Three Questions to Ask Yourself

1. During the past 12 months, have you become restless, anxious, irritable or even angry when trying to stop or cut down on gambling?

2. During the past 12 months, have you tried to keep your family and friends from knowing how much you gamble?

3. During the past 12 months did you have such financial trouble as a result of your gambling that you had to get help with living expenses from family, friends or welfare?

Answering yes to any of these questions may indicate addictive gambling behavior.

“Sports betting via competing NCAA tournament brackets has long been a socially accepted form of gambling,” said Dr. Jack Kuo, who specializes in gaming addiction and psychiatry for Promises Treatment Centers in Malibu, Los Angeles and Austin owned by Elements Behavioral Health. “The usual heavy online searching for March Madness is being further augmented this year by the billion-dollar payoff promotion…. For some people, March Madness can serve as a gateway to other forms of sports gambling, either online or via bookies.”

Numerous studies have shown college-age gamblers are two to four times more likely to become pathological gamblers than the adult population, according to Otteman. “And the scary part of that is, the younger a person gets involved, the longer they are gambling.”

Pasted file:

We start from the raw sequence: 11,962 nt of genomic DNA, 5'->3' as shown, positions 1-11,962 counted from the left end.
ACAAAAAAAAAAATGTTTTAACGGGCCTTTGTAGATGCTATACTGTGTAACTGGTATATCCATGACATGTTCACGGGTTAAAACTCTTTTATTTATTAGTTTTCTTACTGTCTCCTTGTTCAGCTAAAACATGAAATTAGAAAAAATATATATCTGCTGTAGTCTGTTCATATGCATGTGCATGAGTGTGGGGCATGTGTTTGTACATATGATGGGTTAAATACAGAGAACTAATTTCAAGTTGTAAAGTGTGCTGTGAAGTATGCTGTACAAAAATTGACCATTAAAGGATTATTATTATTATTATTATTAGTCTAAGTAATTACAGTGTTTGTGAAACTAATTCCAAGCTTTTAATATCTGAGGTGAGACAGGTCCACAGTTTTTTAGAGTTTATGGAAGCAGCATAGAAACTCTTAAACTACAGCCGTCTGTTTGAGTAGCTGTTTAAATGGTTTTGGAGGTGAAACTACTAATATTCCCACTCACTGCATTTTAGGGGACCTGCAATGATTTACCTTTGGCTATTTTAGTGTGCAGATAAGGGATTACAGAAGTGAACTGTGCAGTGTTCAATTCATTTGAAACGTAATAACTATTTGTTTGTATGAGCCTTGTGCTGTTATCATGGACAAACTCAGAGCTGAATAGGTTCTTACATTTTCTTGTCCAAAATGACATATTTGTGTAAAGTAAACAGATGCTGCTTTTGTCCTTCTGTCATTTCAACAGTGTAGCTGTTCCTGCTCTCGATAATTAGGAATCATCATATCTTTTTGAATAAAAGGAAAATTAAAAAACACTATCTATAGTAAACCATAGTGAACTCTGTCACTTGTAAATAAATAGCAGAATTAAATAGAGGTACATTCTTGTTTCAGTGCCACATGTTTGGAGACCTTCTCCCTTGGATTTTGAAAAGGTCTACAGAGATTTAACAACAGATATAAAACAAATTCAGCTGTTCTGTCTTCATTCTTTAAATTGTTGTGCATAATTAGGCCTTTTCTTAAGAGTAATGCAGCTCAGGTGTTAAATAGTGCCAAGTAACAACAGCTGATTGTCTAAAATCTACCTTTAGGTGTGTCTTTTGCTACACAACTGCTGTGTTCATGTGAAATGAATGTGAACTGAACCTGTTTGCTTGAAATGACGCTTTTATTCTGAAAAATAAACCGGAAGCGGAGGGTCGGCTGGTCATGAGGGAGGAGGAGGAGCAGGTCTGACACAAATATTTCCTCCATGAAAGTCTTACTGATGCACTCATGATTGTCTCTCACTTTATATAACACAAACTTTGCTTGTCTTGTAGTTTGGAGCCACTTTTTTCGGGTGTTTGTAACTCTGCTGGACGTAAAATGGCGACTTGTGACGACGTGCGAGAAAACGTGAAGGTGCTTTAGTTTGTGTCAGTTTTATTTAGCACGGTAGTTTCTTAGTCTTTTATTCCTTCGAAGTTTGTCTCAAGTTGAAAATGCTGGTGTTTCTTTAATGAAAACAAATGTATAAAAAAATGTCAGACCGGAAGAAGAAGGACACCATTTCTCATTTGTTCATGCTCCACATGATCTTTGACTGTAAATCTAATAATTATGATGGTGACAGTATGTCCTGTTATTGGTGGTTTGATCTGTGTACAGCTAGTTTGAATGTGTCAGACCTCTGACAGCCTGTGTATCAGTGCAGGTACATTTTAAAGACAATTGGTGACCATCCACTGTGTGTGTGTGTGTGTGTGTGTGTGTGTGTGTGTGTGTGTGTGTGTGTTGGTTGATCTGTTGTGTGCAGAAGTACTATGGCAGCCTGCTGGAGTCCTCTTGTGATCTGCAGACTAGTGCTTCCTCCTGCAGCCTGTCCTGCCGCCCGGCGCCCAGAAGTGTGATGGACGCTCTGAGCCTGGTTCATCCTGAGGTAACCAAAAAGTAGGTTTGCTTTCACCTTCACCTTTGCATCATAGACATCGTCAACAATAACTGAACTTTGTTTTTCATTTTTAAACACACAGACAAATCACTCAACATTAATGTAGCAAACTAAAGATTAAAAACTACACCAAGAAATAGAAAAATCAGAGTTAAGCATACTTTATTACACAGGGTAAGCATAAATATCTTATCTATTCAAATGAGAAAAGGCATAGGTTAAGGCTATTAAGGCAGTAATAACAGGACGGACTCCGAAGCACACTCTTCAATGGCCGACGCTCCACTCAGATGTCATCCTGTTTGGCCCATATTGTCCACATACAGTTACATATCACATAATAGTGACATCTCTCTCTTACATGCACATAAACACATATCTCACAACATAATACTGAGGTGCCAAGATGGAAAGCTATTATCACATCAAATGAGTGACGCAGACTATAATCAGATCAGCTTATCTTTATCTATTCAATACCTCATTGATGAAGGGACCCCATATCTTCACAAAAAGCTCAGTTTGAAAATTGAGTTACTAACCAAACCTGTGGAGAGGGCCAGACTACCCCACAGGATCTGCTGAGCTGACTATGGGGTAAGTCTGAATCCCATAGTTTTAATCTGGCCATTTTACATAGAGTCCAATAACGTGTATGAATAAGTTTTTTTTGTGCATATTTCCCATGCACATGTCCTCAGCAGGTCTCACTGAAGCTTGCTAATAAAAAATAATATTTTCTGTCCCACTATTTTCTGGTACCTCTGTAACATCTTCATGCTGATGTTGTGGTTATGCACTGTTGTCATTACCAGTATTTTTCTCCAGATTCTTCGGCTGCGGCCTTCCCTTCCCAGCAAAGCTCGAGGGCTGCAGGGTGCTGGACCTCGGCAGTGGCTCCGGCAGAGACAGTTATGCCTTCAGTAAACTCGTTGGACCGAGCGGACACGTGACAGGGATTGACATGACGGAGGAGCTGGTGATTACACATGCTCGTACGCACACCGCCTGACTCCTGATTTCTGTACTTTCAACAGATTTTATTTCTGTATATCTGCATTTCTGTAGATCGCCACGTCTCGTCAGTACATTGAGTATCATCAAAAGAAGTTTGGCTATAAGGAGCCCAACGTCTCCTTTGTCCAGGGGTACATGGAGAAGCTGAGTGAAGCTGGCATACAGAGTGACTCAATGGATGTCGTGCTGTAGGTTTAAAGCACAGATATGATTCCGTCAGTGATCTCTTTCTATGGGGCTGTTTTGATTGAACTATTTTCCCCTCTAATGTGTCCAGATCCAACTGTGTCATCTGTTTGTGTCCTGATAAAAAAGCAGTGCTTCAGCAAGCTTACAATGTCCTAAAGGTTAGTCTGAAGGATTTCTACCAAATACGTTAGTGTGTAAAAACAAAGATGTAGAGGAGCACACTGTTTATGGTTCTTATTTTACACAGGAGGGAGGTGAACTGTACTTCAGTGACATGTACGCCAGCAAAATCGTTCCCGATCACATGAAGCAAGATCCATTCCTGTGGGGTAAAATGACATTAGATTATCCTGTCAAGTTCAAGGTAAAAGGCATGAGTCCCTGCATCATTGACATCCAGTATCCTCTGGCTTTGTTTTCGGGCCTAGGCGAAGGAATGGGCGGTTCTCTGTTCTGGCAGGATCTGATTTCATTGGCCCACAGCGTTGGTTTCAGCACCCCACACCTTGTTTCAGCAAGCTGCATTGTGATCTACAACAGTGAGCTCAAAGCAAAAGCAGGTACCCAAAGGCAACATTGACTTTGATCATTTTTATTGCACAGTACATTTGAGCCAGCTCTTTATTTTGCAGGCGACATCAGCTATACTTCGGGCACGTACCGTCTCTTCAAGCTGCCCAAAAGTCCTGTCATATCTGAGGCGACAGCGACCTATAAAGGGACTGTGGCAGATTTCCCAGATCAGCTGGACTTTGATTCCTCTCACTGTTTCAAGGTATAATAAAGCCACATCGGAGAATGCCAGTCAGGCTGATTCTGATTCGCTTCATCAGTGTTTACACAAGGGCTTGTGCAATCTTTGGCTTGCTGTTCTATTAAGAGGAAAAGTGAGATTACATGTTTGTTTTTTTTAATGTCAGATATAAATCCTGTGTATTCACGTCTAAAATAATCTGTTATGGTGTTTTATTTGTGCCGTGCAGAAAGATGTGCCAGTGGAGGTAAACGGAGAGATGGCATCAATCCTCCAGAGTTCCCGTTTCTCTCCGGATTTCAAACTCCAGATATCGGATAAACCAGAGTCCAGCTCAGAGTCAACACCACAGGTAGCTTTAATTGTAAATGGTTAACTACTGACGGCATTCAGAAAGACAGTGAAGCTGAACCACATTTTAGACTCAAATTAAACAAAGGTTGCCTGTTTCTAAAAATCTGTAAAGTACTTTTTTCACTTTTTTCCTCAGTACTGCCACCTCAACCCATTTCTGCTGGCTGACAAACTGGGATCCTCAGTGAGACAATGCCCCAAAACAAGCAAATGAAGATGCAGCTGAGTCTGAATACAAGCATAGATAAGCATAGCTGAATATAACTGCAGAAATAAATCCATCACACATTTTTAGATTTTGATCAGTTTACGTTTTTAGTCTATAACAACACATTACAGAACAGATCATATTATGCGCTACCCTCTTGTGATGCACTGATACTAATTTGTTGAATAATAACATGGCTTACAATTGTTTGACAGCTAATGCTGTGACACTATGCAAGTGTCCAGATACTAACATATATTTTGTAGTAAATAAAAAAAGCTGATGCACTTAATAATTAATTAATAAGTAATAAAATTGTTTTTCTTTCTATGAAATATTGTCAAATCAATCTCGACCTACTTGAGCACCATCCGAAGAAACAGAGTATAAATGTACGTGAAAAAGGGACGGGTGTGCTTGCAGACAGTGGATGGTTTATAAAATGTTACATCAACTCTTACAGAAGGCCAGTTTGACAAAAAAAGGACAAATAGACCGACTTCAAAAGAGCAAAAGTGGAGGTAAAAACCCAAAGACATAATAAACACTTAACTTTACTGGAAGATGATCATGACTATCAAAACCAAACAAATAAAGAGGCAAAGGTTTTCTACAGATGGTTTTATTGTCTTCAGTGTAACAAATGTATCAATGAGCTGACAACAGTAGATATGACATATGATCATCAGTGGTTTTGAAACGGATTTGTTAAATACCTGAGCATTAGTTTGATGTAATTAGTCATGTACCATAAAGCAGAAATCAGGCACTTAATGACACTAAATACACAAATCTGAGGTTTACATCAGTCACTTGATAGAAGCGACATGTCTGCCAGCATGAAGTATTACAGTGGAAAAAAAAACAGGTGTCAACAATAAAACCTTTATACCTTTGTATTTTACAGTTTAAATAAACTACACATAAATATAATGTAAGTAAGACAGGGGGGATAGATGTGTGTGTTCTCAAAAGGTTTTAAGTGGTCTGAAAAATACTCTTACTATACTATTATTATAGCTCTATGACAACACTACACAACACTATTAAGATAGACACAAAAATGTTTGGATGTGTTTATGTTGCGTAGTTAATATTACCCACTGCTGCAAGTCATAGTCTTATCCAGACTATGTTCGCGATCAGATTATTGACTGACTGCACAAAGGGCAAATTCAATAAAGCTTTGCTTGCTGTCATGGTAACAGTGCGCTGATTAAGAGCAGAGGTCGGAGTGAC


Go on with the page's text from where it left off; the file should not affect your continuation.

In his 2008 dissertation, “Gambling With Their Lives: College Students and Sports Gambling,” Otteman was interested in confirming his own observations as a student gambler. Friends who started gambling on March Madness were in debt and digging an ever-deeper hole. He conducted confidential research with college students who were actively participating in illegal sports gambling at the Michigan university campus, visiting sports and other athletic-oriented classes and programs, inviting students who were gambling on sports to participate in his research.

He whittled the list of candidates down to 14 students whom he had learned detailed personal information about. Otteman wanted to know how they were introduced to sports gambling (unanimously, it was by a male role model in their homes). His other questions:  What was their first bet (unanimously, it was the Super Bowl or March Madness pool) and did they win or lose, and how much money? How had their gambling progressed?

“I’m not a psychiatrist; I’m not a counselor or addiction specialist,” said Otteman, who teaches in the parks, recreation and events administration school. “But there were some students who were suffering signs of addiction, like choosing to gamble rather than do what they were supposed to do, like go to work or classes. There were some just getting involved, some involved for years, some [spending] just $25 on one game, and some who were gambling any money they could get their hands on…. It was clear that most people can spend $20 in the March Madness brackets and bet based on the color of a team’s uniform and do it to have something to root for. But we owe it to people – especially kids – to warn them that it could lead you down the wrong path.”